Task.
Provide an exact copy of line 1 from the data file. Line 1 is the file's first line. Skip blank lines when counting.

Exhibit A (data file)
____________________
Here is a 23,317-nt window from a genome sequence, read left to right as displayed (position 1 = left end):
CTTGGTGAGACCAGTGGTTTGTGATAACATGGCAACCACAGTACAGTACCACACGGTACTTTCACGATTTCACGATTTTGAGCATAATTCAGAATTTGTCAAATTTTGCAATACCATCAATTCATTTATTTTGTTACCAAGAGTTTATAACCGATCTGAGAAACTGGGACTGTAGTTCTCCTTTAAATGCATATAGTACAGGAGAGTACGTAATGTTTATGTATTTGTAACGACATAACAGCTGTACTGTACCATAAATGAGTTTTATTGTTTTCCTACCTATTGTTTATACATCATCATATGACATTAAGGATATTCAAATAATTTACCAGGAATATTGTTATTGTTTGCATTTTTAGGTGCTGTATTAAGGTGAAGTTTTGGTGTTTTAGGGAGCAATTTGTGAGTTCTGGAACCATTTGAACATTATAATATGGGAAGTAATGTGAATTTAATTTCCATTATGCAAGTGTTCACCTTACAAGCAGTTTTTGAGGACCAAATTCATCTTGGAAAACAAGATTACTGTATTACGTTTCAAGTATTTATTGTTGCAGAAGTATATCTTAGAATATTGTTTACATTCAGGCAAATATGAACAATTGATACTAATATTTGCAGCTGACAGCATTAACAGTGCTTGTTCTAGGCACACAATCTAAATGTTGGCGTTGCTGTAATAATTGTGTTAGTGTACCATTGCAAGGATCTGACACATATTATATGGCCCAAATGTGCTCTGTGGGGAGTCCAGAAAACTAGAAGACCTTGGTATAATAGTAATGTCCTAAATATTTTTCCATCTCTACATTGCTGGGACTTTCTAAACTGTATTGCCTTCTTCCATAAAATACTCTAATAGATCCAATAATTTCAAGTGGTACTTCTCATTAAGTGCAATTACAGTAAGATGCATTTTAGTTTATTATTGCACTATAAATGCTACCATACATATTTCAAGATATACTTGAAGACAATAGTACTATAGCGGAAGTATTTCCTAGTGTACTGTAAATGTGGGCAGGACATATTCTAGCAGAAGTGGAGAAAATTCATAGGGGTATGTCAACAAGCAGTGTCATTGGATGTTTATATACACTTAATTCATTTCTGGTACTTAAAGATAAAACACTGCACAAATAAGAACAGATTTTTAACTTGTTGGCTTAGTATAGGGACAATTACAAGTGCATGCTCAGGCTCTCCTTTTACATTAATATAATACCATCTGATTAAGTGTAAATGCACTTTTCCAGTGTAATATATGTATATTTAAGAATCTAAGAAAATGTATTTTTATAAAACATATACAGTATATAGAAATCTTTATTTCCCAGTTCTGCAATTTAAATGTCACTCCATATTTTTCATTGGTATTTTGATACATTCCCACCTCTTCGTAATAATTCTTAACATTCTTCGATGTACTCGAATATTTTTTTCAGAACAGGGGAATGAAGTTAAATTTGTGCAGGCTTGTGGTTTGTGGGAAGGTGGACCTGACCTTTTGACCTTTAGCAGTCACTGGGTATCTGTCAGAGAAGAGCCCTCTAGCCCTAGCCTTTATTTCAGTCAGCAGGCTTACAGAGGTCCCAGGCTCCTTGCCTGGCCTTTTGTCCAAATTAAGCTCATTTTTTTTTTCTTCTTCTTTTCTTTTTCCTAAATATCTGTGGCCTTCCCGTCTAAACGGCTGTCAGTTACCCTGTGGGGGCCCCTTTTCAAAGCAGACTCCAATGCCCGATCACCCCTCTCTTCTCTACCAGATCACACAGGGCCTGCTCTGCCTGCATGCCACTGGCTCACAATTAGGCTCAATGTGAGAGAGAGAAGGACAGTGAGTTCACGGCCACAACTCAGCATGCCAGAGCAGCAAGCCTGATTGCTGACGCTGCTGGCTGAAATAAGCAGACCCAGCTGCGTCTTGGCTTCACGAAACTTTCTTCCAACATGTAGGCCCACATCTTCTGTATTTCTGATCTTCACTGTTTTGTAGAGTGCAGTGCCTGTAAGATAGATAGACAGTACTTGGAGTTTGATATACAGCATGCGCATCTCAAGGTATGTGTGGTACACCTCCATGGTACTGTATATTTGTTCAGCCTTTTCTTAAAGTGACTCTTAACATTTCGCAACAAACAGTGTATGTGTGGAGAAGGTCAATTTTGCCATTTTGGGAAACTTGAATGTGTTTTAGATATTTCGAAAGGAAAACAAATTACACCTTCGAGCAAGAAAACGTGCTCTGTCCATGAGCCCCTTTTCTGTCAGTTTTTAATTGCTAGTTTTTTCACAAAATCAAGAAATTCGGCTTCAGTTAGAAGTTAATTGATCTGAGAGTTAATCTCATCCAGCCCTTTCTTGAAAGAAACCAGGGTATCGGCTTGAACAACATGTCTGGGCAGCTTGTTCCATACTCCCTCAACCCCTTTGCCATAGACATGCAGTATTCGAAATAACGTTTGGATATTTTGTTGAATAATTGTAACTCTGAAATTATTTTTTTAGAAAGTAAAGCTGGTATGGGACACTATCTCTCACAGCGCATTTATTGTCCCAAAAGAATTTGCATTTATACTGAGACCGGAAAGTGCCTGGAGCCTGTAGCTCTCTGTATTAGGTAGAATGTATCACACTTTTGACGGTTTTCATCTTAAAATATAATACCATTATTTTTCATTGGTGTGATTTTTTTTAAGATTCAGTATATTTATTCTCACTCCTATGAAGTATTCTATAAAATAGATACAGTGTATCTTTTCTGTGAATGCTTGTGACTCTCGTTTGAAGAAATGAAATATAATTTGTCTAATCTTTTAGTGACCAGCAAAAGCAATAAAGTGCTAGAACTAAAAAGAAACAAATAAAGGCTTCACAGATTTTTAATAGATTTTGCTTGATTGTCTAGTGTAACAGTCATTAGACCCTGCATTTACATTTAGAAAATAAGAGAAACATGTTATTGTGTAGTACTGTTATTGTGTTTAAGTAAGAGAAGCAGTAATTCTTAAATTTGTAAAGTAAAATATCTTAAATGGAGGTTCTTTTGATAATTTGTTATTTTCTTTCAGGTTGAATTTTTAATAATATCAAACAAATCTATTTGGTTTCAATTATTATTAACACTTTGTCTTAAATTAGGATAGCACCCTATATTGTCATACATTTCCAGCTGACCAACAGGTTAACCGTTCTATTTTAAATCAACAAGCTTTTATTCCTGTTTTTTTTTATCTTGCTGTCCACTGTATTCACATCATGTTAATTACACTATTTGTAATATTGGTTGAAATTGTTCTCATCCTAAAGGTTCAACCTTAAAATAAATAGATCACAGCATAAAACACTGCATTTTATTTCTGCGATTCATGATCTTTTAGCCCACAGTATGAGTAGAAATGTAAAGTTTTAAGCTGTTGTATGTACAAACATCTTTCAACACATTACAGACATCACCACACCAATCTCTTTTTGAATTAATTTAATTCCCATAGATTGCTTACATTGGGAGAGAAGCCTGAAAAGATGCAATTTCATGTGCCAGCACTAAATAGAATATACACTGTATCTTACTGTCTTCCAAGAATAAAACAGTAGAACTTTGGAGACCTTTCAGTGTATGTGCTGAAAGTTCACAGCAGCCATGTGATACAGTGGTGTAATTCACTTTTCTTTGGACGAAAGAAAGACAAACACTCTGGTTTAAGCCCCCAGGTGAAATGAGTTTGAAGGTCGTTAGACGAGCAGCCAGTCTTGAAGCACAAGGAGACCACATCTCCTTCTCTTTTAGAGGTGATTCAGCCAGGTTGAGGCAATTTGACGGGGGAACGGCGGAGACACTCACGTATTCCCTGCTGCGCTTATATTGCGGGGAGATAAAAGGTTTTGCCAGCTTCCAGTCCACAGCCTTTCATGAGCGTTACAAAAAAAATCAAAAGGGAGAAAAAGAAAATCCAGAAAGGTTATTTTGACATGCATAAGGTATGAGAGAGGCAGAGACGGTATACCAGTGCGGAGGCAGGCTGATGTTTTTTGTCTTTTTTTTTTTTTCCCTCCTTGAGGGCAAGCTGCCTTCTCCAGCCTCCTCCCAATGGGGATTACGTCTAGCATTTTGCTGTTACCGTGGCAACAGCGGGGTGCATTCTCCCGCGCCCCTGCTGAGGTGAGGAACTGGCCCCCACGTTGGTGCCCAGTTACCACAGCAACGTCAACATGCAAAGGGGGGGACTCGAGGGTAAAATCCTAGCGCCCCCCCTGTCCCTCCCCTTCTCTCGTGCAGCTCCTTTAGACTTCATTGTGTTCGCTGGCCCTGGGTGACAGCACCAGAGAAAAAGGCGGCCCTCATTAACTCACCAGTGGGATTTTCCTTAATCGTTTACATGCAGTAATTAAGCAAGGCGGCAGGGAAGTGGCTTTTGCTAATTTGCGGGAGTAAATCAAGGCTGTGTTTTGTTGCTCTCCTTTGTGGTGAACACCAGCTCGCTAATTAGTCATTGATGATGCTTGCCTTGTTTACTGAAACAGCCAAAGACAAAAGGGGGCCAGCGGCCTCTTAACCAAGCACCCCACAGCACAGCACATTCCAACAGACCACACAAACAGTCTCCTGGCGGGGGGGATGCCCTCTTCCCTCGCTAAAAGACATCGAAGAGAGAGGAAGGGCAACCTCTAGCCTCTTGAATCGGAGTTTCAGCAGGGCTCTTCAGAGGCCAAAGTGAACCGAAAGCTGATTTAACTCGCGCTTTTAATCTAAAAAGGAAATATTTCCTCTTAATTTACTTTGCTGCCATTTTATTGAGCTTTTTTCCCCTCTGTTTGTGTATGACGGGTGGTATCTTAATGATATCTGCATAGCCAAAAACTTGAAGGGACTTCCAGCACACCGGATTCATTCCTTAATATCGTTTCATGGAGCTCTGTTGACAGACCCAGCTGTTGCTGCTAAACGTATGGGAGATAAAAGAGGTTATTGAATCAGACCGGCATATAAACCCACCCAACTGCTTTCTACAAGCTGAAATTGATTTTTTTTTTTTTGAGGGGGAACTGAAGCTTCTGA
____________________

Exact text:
Here is a 23,317-nt window from a genome sequence, read left to right as displayed (position 1 = left end):